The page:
Alex Voss – A convicted drug runner, she manipulates circumstances so Piper is incarcerated at Litchfield. Annoyed by how Piper is keeping her distance, she slowly comes around after Piper asks her for forgiveness. Alex, however, sees Piper for who she is and – despite getting romantically involved with her again – refuses to truly trust her,

Red – A Russian mob wife, she runs the kitchen. When Piper insults the cooking on her first day, Red starts starving her out. But when Piper makes her a salve for her ailing back, she comes around. Red acts as a mother to her kitchen staff. While she manages to get ingredients she needs smuggled in, she refuses to do anything with drugs. That puts her at odds with the guard, Mendez, with whom she goes to war,

Miss Claudette – Piper’s roommate who may be a murderer who avenged the abuse of one of her cleaning girls. She has long been in love with the boy who helped her get acclimated when she was brought to the U.S. She is stern and clean and has a ray of light that finally leads her to consider filing an appeal,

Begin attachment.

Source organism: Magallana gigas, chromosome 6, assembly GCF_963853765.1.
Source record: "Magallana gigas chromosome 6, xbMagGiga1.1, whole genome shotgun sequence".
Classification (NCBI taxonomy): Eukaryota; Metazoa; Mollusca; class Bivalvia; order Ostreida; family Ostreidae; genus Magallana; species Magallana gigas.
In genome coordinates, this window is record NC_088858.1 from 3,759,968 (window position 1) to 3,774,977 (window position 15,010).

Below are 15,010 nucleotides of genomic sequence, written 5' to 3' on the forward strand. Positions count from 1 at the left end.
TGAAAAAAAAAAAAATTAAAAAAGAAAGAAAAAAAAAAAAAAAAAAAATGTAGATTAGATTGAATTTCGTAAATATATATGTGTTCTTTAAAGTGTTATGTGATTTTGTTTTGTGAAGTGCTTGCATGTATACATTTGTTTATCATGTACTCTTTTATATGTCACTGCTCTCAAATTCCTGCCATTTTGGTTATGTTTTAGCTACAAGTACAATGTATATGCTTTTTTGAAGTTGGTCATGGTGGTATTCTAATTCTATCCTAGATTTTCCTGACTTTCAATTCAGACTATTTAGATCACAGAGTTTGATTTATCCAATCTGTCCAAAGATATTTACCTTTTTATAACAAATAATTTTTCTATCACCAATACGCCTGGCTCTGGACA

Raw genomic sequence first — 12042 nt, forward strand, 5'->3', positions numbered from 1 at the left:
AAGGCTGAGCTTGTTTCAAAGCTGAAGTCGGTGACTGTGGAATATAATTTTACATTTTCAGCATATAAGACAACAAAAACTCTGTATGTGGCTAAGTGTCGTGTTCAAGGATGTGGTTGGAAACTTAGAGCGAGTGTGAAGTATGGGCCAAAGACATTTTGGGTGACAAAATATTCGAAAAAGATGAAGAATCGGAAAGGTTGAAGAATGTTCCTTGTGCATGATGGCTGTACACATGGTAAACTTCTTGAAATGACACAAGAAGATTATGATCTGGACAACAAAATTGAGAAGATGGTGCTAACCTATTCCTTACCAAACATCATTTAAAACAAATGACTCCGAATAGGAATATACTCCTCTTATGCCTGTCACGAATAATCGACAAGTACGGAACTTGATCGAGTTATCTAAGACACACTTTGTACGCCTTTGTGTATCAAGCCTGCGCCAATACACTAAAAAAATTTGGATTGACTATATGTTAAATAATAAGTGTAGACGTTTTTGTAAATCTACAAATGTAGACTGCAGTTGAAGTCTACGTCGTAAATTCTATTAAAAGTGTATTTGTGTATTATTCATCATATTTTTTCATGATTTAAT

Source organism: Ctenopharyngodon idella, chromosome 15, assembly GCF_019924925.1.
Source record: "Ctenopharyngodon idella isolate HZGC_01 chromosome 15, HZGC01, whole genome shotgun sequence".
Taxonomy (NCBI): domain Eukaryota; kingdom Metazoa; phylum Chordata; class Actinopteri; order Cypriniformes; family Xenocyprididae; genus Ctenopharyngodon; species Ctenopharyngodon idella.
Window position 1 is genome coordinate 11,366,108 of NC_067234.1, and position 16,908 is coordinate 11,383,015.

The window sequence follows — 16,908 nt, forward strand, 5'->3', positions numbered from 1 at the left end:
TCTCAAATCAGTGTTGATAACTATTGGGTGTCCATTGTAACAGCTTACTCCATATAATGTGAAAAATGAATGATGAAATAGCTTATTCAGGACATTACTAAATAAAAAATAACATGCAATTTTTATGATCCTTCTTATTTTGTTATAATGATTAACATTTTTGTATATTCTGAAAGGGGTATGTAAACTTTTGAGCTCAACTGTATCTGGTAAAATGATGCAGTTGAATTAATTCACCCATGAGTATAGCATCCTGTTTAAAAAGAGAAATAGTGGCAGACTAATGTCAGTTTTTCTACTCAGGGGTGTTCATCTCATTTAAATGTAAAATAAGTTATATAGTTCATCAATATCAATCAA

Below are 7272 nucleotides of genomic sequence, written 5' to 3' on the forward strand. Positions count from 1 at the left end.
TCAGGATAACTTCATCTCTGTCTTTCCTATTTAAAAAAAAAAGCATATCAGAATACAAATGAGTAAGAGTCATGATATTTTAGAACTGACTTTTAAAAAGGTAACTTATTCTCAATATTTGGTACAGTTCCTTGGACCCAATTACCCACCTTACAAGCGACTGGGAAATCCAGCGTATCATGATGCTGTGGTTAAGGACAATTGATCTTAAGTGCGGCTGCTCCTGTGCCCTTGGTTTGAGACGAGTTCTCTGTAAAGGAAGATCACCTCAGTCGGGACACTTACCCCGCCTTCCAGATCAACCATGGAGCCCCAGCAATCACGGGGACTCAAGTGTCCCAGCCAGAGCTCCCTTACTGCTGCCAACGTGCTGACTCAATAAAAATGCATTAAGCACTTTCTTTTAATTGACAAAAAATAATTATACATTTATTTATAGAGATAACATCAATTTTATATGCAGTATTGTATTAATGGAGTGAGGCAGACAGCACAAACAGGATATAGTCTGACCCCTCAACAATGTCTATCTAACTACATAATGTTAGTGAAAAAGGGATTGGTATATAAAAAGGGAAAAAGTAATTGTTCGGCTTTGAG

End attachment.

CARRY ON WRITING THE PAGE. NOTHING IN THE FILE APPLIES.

Nicky Nichols – One of Piper’s first friends, she was a druggie and has been having a relationship with Morello. When Morello decides to be faithful to her fiancé, Nicky turns to Alex,

Daya – An inmate who comes in at the same time as Piper, she has a flirtatious relationship with John Bennett. When their illicit romance turns serious, they find themselves in real trouble when Bennett gets her pregnant,

John Bennett – A war veteran, he is a benevolent guard. Despite how illegal it is, he finds himself attracted to Daya, resists her mother’s advances, and struggles to keep professional otherwise. He is missing part of his leg, though not from an obvious cause,

George “Pornstache” Mendez – The most corrupt guard on the block, he gets drugs into Litchfield. He tries to use Red’s produce smuggler as a way to get drugs into the prison, which sets off a nasty series of events,